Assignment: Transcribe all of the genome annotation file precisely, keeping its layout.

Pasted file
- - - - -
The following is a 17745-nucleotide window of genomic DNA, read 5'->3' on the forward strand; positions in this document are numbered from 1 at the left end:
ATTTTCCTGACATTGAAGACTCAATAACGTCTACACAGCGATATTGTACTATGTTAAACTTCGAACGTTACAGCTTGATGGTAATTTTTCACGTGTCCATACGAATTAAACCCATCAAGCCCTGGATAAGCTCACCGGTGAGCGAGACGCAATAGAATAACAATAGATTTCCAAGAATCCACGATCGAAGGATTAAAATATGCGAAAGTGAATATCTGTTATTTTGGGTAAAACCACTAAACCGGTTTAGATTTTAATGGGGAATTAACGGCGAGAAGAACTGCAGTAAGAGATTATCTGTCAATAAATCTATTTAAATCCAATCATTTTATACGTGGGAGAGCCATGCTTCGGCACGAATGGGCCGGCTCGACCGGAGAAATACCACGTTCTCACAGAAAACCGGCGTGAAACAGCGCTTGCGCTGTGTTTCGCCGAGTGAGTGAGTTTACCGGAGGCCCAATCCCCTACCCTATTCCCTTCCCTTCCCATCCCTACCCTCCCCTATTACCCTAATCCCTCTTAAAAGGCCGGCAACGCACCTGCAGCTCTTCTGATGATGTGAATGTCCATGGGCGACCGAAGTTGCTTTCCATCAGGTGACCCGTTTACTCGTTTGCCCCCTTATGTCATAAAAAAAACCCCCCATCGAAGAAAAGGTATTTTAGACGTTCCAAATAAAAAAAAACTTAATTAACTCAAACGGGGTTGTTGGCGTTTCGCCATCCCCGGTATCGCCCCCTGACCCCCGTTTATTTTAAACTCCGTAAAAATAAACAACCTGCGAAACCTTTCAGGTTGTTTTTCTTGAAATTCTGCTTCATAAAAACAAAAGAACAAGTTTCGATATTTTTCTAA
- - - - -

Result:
The following is a 17745-nucleotide window of genomic DNA, read 5'->3' on the forward strand; positions in this document are numbered from 1 at the left end:
ATTTTCCTGACATTGAAGACTCAATAACGTCTACACAGCGATATTGTACTATGTTAAACTTCGAACGTTACAGCTTGATGGTAATTTTTCACGTGTCCATACGAATTAAACCCATCAAGCCCTGGATAAGCTCACCGGTGAGCGAGACGCAATAGAATAACAATAGATTTCCAAGAATCCACGATCGAAGGATTAAAATATGCGAAAGTGAATATCTGTTATTTTGGGTAAAACCACTAAACCGGTTTAGATTTTAATGGGGAATTAACGGCGAGAAGAACTGCAGTAAGAGATTATCTGTCAATAAATCTATTTAAATCCAATCATTTTATACGTGGGAGAGCCATGCTTCGGCACGAATGGGCCGGCTCGACCGGAGAAATACCACGTTCTCACAGAAAACCGGCGTGAAACAGCGCTTGCGCTGTGTTTCGCCGAGTGAGTGAGTTTACCGGAGGCCCAATCCCCTACCCTATTCCCTTCCCTTCCCATCCCTACCCTCCCCTATTACCCTAATCCCTCTTAAAAGGCCGGCAACGCACCTGCAGCTCTTCTGATGATGTGAATGTCCATGGGCGACCGAAGTTGCTTTCCATCAGGTGACCCGTTTACTCGTTTGCCCCCTTATGTCATAAAAAAAACCCCCCATCGAAGAAAAGGTATTTTAGACGTTCCAAATAAAAAAAAACTTAATTAACTCAAACGGGGTTGTTGGCGTTTCGCCATCCCCGGTATCGCCCCCTGACCCCCGTTTATTTTAAACTCCGTAAAAATAAACAACCTGCGAAACCTTTCAGGTTGTTTTTCTTGAAATTCTGCTTCATAAAAACAAAAGAACAAGTTTCGATATTTTTCTAA